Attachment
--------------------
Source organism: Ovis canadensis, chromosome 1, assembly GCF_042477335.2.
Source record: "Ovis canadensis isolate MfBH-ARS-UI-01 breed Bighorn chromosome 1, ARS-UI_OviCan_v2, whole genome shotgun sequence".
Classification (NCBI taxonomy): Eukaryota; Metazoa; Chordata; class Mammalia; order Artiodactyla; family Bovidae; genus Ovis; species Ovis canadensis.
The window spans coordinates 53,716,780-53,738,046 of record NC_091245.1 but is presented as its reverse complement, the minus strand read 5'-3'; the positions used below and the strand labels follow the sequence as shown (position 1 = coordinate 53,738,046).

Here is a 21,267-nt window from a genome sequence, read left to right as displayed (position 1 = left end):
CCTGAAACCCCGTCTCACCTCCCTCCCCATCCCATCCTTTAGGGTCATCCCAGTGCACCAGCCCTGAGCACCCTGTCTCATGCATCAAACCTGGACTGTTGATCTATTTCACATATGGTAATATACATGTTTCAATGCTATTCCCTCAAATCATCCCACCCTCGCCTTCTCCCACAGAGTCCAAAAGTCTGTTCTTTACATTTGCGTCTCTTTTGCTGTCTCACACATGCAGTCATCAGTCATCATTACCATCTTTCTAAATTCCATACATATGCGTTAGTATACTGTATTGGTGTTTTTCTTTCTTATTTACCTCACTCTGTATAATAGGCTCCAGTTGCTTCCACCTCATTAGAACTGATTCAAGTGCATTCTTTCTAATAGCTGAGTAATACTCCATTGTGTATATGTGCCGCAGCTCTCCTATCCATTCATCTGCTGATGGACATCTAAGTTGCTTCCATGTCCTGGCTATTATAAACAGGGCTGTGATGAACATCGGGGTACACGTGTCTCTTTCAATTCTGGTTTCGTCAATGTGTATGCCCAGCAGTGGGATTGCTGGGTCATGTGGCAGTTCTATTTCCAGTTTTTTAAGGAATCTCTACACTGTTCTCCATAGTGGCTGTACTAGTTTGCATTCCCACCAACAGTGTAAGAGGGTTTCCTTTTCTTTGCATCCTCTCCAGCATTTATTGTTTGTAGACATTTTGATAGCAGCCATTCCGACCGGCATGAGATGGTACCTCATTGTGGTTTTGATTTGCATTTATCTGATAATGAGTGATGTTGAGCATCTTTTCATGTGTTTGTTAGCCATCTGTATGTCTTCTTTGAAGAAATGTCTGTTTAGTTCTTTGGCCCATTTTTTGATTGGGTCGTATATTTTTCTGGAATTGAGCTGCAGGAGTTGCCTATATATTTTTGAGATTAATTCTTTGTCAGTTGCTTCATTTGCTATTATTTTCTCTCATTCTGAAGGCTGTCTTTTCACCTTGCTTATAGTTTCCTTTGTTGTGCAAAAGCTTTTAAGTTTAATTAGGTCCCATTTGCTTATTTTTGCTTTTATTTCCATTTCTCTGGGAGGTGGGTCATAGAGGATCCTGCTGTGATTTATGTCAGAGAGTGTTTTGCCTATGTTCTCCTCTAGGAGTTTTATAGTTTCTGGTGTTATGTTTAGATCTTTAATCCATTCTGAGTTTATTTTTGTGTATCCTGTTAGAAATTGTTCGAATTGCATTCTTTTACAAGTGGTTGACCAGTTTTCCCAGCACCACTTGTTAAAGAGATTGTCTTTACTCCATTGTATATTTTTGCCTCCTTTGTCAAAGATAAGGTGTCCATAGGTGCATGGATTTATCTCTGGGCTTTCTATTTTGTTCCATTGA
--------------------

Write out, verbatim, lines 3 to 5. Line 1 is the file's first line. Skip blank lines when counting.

Classification (NCBI taxonomy): Eukaryota; Metazoa; Chordata; class Mammalia; order Artiodactyla; family Bovidae; genus Ovis; species Ovis canadensis.
The window spans coordinates 53,716,780-53,738,046 of record NC_091245.1 but is presented as its reverse complement, the minus strand read 5'-3'; the positions used below and the strand labels follow the sequence as shown (position 1 = coordinate 53,738,046).

Here is a 21,267-nt window from a genome sequence, read left to right as displayed (position 1 = left end):